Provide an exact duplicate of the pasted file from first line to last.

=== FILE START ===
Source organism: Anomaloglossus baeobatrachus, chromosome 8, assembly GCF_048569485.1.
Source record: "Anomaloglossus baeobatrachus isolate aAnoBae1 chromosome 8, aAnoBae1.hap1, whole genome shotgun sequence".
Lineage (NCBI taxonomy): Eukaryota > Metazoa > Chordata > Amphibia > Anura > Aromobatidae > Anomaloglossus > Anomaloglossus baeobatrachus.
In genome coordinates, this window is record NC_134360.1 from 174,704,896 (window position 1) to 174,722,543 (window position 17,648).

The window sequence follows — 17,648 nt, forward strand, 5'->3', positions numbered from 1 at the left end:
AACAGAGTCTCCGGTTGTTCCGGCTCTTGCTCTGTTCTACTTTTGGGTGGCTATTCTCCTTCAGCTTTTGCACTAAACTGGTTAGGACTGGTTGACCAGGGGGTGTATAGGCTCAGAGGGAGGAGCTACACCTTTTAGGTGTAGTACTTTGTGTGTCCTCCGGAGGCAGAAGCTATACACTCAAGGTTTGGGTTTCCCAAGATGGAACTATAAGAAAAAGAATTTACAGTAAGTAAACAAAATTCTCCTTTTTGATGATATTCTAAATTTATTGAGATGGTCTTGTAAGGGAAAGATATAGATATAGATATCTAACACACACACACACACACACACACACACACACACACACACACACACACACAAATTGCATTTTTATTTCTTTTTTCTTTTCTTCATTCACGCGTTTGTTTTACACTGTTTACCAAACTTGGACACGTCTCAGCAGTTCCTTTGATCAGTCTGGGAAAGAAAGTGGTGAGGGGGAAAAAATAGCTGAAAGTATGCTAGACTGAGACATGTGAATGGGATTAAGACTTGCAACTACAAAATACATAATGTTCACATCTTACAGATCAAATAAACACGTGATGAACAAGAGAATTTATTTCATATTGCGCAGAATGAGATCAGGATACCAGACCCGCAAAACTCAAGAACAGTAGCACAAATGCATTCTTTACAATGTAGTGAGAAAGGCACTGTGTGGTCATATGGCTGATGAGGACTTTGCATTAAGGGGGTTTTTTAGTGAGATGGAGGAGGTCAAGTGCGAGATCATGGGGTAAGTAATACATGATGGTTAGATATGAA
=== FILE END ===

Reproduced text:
Source organism: Anomaloglossus baeobatrachus, chromosome 8, assembly GCF_048569485.1.
Source record: "Anomaloglossus baeobatrachus isolate aAnoBae1 chromosome 8, aAnoBae1.hap1, whole genome shotgun sequence".
Lineage (NCBI taxonomy): Eukaryota > Metazoa > Chordata > Amphibia > Anura > Aromobatidae > Anomaloglossus > Anomaloglossus baeobatrachus.
In genome coordinates, this window is record NC_134360.1 from 174,704,896 (window position 1) to 174,722,543 (window position 17,648).

The window sequence follows — 17,648 nt, forward strand, 5'->3', positions numbered from 1 at the left end:
AACAGAGTCTCCGGTTGTTCCGGCTCTTGCTCTGTTCTACTTTTGGGTGGCTATTCTCCTTCAGCTTTTGCACTAAACTGGTTAGGACTGGTTGACCAGGGGGTGTATAGGCTCAGAGGGAGGAGCTACACCTTTTAGGTGTAGTACTTTGTGTGTCCTCCGGAGGCAGAAGCTATACACTCAAGGTTTGGGTTTCCCAAGATGGAACTATAAGAAAAAGAATTTACAGTAAGTAAACAAAATTCTCCTTTTTGATGATATTCTAAATTTATTGAGATGGTCTTGTAAGGGAAAGATATAGATATAGATATCTAACACACACACACACACACACACACACACACACACACACACACACACACACAAATTGCATTTTTATTTCTTTTTTCTTTTCTTCATTCACGCGTTTGTTTTACACTGTTTACCAAACTTGGACACGTCTCAGCAGTTCCTTTGATCAGTCTGGGAAAGAAAGTGGTGAGGGGGAAAAAATAGCTGAAAGTATGCTAGACTGAGACATGTGAATGGGATTAAGACTTGCAACTACAAAATACATAATGTTCACATCTTACAGATCAAATAAACACGTGATGAACAAGAGAATTTATTTCATATTGCGCAGAATGAGATCAGGATACCAGACCCGCAAAACTCAAGAACAGTAGCACAAATGCATTCTTTACAATGTAGTGAGAAAGGCACTGTGTGGTCATATGGCTGATGAGGACTTTGCATTAAGGGGGTTTTTTAGTGAGATGGAGGAGGTCAAGTGCGAGATCATGGGGTAAGTAATACATGATGGTTAGATATGAA